Student Conference on Conservation Science

Plenaries 2024

Wild pollinator conservation in cities – strategies to success

Costanza Geppert

Urbanization is widely regarded as a major threat to biodiversity. However, recent research highlighted the ecological importance of cities for pollinators. In this talk, we will discuss the role of cities in the conservation of pollinator insects, and investigate good practices examples, with a focus on people's socio-psychological drivers of the willingness to help bees, hoverflies and butterflies.

 

 

Pollinator-mediated effects of landscape-scale land use on plant communities 

Yann Clough

Pollinators are important plant mutualists, but the implications of the threat of declining pollinator populations for wild plant communities is surprisingly poorly understood. In this talk I will review the evidence available for why a reduction in pollinator availability, as a results of land-use changes, may – or may not – lead to consequences on plant community composition and associated ecosystem functions. I will draw on a selection of published evidence and present new results from an ongoing project in which my research team and I have experimentally manipulated pollinator communities in grasslands for several years.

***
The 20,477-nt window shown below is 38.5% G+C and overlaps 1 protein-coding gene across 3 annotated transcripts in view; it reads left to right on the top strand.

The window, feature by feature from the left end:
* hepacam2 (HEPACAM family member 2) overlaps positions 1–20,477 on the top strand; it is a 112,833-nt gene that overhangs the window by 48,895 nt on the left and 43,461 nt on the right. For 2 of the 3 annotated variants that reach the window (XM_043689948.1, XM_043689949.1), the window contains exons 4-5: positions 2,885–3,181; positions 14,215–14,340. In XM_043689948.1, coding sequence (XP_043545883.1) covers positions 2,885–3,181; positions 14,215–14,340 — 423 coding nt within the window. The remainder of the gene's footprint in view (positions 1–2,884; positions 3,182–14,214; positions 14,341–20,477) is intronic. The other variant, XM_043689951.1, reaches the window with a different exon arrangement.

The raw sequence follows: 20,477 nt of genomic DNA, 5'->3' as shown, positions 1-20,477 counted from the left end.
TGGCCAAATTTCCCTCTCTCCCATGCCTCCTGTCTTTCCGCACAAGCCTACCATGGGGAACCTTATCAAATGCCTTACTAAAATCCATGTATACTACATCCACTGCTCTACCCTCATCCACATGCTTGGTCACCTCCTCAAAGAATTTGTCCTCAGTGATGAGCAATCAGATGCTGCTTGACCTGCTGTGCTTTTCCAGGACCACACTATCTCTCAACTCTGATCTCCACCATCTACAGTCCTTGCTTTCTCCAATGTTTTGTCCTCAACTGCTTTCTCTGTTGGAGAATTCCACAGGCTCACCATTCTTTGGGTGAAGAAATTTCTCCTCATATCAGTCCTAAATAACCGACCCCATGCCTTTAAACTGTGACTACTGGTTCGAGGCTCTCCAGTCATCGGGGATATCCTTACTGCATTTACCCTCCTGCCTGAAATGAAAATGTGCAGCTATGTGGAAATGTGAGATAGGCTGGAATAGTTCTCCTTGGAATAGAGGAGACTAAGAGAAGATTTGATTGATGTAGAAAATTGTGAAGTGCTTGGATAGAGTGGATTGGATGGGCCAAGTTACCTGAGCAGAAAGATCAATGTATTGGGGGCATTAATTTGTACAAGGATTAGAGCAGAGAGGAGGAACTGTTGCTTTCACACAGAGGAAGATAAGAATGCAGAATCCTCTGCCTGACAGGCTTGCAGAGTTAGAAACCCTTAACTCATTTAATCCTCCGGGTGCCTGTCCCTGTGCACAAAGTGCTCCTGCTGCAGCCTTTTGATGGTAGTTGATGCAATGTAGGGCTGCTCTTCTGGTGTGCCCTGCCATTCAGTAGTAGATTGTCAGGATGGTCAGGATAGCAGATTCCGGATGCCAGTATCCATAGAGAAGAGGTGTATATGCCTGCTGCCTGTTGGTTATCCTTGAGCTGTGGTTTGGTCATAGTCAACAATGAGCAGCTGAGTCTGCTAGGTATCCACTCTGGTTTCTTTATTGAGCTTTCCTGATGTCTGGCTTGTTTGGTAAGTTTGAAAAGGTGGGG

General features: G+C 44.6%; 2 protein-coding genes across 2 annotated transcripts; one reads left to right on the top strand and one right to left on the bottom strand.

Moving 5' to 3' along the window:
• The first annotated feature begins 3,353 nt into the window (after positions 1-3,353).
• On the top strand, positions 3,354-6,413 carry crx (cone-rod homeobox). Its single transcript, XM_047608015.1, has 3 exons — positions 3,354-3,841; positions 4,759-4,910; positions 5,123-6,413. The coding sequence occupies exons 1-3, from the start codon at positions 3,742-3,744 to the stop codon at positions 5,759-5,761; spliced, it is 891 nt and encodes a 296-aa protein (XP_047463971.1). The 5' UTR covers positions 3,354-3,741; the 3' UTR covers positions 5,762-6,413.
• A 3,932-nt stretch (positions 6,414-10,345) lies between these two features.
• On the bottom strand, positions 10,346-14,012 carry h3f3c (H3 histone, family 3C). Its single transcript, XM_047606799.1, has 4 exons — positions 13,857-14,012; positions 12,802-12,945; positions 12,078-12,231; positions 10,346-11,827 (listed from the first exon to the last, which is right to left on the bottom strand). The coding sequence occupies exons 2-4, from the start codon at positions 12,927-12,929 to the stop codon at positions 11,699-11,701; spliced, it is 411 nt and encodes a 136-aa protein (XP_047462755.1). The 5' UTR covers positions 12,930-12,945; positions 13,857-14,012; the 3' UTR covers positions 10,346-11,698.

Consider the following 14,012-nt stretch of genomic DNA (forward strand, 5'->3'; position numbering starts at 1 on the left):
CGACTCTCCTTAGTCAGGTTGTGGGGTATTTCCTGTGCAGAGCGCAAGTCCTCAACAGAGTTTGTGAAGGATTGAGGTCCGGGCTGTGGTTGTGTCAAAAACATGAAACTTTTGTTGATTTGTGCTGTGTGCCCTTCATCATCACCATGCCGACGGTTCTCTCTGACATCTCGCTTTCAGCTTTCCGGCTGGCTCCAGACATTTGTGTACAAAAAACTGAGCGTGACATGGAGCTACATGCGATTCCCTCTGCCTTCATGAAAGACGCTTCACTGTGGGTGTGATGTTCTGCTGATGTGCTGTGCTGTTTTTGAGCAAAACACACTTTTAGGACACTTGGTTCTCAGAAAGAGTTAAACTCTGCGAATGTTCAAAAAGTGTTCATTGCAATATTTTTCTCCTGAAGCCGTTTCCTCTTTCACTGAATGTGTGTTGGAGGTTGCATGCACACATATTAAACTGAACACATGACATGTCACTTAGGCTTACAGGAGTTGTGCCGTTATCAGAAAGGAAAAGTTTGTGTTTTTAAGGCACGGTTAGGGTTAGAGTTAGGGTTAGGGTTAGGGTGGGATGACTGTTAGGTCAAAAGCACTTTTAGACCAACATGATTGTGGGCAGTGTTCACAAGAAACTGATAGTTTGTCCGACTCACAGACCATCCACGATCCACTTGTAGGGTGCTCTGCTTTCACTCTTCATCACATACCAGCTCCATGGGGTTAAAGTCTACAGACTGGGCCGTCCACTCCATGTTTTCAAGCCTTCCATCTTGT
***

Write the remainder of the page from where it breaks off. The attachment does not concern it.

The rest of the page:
Can biodiversity conservation and food security needs be balanced in the face of changing environment?

Deepa Senapathi

We find ourselves in the sixth mass age of extinction when there is unprecedented loss of global biodiversity both in terms of species and habitats. Simultaneously, we face the immense challenge of ensuring that 7 billion plus people in the world have access to healthy and nutritious diets and this places a huge demand on land for agricultural purposes. Adding to the complexity is the climate crises and the significant impact of environmental change. Are these major issues of our time, in conflict with one another or can we find ways to conserve biodiversity whilst ensuring food security despite environmental challenges?

Agro-ecological approaches to enhance beneficial insects are increasingly being adopted in agriculture systems to support both biodiversity conservation and sustainable production. Interventions to enhance pollinator communities or natural enemies of crop pests are well studied and form an integral part of agri-environmental schemes. However, one size fits all approaches rarely work and therefore the challenge of finding context specific solutions is one faced by researchers everyday. Linking evidence from pollinator conservation studies in agro-ecological systems from the Global North and the Global South, this talk will explore whether balancing biodiversity conservation and food security will always be a case of minimising trade-offs, or whether win-win solutions can be found amongst the choices we make.